A tragic loss

U.S. Navy SEALs take their name from the environments in which they operate: sea, air and land.

Becoming a SEAL means completing one of the most mentally challenging and physically demanding training programs in the world. In doing so, Remington J. Peters, 27, had much to be proud of.

Petty Officer Peters enlisted in the Navy a few months after graduating from Grand Junction High School. He became a member of the Navy SEALs and was a veteran of two combat deployments to Iraq and Afghanistan. A special warfare operator first class, Peters joined the Leap Frogs, the Navy’s parachute demonstration team, about a year ago. He made more than 900 jumps.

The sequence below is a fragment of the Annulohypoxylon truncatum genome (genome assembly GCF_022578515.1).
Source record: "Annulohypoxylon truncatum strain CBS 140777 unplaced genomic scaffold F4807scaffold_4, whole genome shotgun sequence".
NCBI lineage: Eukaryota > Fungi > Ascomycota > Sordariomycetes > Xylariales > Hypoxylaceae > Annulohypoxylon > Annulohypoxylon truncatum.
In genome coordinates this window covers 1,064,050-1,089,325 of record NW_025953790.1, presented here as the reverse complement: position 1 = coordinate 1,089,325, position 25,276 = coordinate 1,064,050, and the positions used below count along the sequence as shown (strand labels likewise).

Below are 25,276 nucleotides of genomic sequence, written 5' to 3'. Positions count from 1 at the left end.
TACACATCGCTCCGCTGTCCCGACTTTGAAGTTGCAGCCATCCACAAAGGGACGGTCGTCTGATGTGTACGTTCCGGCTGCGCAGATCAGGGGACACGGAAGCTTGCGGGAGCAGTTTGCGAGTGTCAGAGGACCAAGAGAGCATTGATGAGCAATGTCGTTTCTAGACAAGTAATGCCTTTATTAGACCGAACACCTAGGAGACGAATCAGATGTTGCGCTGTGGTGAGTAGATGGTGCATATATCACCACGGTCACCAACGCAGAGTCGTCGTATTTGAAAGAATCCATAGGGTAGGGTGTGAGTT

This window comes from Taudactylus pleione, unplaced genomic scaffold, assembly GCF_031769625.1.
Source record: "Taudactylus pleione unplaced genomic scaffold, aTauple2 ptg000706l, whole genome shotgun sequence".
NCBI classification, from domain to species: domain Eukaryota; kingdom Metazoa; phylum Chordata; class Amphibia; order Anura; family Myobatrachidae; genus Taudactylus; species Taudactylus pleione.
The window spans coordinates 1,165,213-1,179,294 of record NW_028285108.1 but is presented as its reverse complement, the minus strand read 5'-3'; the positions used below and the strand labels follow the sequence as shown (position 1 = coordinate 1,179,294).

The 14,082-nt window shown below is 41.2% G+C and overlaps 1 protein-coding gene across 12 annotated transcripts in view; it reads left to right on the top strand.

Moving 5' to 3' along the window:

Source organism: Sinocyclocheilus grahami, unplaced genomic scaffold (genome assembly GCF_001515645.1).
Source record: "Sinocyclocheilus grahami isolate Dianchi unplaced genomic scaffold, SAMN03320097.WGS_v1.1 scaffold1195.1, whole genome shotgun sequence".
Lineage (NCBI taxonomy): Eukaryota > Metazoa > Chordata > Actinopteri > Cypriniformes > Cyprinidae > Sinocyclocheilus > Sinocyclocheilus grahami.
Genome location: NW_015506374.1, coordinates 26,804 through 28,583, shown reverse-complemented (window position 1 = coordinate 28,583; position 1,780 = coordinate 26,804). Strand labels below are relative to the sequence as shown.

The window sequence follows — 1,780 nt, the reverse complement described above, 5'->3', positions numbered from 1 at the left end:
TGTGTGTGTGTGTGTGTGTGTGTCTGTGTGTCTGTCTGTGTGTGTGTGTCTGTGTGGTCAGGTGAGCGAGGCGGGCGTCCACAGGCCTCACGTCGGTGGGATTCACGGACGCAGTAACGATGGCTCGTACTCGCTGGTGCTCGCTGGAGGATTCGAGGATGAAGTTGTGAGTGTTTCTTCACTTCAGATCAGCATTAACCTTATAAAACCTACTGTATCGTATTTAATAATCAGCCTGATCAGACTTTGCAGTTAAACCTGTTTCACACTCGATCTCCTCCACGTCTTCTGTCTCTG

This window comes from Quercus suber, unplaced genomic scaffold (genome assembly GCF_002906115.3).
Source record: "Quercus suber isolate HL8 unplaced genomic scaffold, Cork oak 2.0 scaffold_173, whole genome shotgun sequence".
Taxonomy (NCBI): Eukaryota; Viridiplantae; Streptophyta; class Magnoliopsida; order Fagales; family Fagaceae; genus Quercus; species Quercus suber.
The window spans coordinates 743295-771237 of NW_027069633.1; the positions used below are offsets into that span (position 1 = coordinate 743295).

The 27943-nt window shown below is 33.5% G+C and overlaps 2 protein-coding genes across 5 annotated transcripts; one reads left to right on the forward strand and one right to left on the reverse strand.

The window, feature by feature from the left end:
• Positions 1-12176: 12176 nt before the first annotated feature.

He died Sunday when his parachute did not open properly during a New York Fleet Week demonstration.

His military service speaks for itself. But his friends and family gave us a glimpse at the human spirit inside the uniform. He was driven, dedicated, a bit of an adrenaline junkie, and he loved serving his country.

“Words cannot begin to express our devastation and heartbreak over the passing of our courageous warrior,” the Peters family said in a statement.

Neither can words adequately express our sympathy as a community to the family on the loss of a son.

May his kindness, devotion and zest for living be remembered in equal measure to his sterling military record.


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